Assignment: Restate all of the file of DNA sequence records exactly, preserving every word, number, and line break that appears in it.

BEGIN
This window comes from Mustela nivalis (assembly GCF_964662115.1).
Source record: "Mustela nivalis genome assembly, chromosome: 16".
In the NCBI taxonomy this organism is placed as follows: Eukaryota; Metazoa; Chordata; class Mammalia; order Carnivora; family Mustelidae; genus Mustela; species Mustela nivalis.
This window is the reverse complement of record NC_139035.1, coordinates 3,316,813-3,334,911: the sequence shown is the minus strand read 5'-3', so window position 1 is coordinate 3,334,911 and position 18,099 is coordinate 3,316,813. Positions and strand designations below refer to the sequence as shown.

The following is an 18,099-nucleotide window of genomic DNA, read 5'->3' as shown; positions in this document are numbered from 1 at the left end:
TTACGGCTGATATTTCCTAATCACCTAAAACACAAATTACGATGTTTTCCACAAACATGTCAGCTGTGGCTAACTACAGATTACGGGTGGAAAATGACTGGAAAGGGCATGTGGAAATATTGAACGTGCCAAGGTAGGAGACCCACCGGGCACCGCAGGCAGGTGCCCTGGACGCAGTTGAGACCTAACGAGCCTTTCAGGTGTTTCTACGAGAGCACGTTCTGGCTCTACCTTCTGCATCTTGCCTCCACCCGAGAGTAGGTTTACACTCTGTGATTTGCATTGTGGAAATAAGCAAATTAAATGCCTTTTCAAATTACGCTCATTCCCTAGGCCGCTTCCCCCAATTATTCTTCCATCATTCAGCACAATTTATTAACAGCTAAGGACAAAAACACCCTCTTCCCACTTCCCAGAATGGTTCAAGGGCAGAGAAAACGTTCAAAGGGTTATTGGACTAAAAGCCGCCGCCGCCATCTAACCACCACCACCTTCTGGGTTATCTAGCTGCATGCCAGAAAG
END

This window comes from Mustela nivalis (assembly GCF_964662115.1).
Source record: "Mustela nivalis genome assembly, chromosome: 16".
In the NCBI taxonomy this organism is placed as follows: Eukaryota; Metazoa; Chordata; class Mammalia; order Carnivora; family Mustelidae; genus Mustela; species Mustela nivalis.
This window is the reverse complement of record NC_139035.1, coordinates 3,316,813-3,334,911: the sequence shown is the minus strand read 5'-3', so window position 1 is coordinate 3,334,911 and position 18,099 is coordinate 3,316,813. Positions and strand designations below refer to the sequence as shown.

The following is an 18,099-nucleotide window of genomic DNA, read 5'->3' as shown; positions in this document are numbered from 1 at the left end:
TTACGGCTGATATTTCCTAATCACCTAAAACACAAATTACGATGTTTTCCACAAACATGTCAGCTGTGGCTAACTACAGATTACGGGTGGAAAATGACTGGAAAGGGCATGTGGAAATATTGAACGTGCCAAGGTAGGAGACCCACCGGGCACCGCAGGCAGGTGCCCTGGACGCAGTTGAGACCTAACGAGCCTTTCAGGTGTTTCTACGAGAGCACGTTCTGGCTCTACCTTCTGCATCTTGCCTCCACCCGAGAGTAGGTTTACACTCTGTGATTTGCATTGTGGAAATAAGCAAATTAAATGCCTTTTCAAATTACGCTCATTCCCTAGGCCGCTTCCCCCAATTATTCTTCCATCATTCAGCACAATTTATTAACAGCTAAGGACAAAAACACCCTCTTCCCACTTCCCAGAATGGTTCAAGGGCAGAGAAAACGTTCAAAGGGTTATTGGACTAAAAGCCGCCGCCGCCATCTAACCACCACCACCTTCTGGGTTATCTAGCTGCATGCCAGAAAG